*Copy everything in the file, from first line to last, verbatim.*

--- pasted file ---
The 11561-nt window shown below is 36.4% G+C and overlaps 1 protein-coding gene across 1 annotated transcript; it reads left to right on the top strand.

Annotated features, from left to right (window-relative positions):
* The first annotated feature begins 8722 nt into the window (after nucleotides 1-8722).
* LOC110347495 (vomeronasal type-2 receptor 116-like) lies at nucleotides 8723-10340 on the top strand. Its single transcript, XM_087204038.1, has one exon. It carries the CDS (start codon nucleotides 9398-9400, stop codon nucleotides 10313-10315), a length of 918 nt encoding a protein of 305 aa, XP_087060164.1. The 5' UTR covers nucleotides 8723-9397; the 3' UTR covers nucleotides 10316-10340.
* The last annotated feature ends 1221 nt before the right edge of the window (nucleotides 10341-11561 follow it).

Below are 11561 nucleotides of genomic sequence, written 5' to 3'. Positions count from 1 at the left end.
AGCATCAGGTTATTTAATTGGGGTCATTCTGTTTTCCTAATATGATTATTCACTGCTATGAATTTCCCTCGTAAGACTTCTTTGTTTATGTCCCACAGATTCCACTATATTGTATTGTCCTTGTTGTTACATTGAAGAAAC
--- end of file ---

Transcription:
The 11561-nt window shown below is 36.4% G+C and overlaps 1 protein-coding gene across 1 annotated transcript; it reads left to right on the top strand.

Annotated features, from left to right (window-relative positions):
* The first annotated feature begins 8722 nt into the window (after nucleotides 1-8722).
* LOC110347495 (vomeronasal type-2 receptor 116-like) lies at nucleotides 8723-10340 on the top strand. Its single transcript, XM_087204038.1, has one exon. It carries the CDS (start codon nucleotides 9398-9400, stop codon nucleotides 10313-10315), a length of 918 nt encoding a protein of 305 aa, XP_087060164.1. The 5' UTR covers nucleotides 8723-9397; the 3' UTR covers nucleotides 10316-10340.
* The last annotated feature ends 1221 nt before the right edge of the window (nucleotides 10341-11561 follow it).

Below are 11561 nucleotides of genomic sequence, written 5' to 3'. Positions count from 1 at the left end.
AGCATCAGGTTATTTAATTGGGGTCATTCTGTTTTCCTAATATGATTATTCACTGCTATGAATTTCCCTCGTAAGACTTCTTTGTTTATGTCCCACAGATTCCACTATATTGTATTGTCCTTGTTGTTACATTGAAGAAAC